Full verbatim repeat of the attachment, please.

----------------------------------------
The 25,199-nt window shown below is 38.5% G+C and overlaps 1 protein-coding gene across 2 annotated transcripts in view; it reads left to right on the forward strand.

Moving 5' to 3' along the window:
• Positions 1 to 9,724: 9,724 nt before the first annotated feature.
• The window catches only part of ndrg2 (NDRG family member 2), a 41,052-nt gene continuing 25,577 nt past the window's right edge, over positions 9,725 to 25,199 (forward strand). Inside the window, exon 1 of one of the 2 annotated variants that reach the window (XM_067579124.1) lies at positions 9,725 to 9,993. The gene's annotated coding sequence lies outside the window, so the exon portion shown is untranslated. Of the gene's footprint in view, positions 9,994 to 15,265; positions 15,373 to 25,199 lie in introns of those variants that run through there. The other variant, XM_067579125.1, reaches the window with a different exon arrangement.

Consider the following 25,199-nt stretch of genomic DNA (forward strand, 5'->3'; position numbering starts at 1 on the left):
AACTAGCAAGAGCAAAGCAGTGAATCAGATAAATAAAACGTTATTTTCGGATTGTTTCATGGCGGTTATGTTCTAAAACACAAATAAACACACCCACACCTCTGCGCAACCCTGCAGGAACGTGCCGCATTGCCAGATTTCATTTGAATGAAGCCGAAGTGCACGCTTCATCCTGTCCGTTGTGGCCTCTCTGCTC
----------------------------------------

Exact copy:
The 25,199-nt window shown below is 38.5% G+C and overlaps 1 protein-coding gene across 2 annotated transcripts in view; it reads left to right on the forward strand.

Moving 5' to 3' along the window:
• Positions 1 to 9,724: 9,724 nt before the first annotated feature.
• The window catches only part of ndrg2 (NDRG family member 2), a 41,052-nt gene continuing 25,577 nt past the window's right edge, over positions 9,725 to 25,199 (forward strand). Inside the window, exon 1 of one of the 2 annotated variants that reach the window (XM_067579124.1) lies at positions 9,725 to 9,993. The gene's annotated coding sequence lies outside the window, so the exon portion shown is untranslated. Of the gene's footprint in view, positions 9,994 to 15,265; positions 15,373 to 25,199 lie in introns of those variants that run through there. The other variant, XM_067579125.1, reaches the window with a different exon arrangement.

Consider the following 25,199-nt stretch of genomic DNA (forward strand, 5'->3'; position numbering starts at 1 on the left):
AACTAGCAAGAGCAAAGCAGTGAATCAGATAAATAAAACGTTATTTTCGGATTGTTTCATGGCGGTTATGTTCTAAAACACAAATAAACACACCCACACCTCTGCGCAACCCTGCAGGAACGTGCCGCATTGCCAGATTTCATTTGAATGAAGCCGAAGTGCACGCTTCATCCTGTCCGTTGTGGCCTCTCTGCTC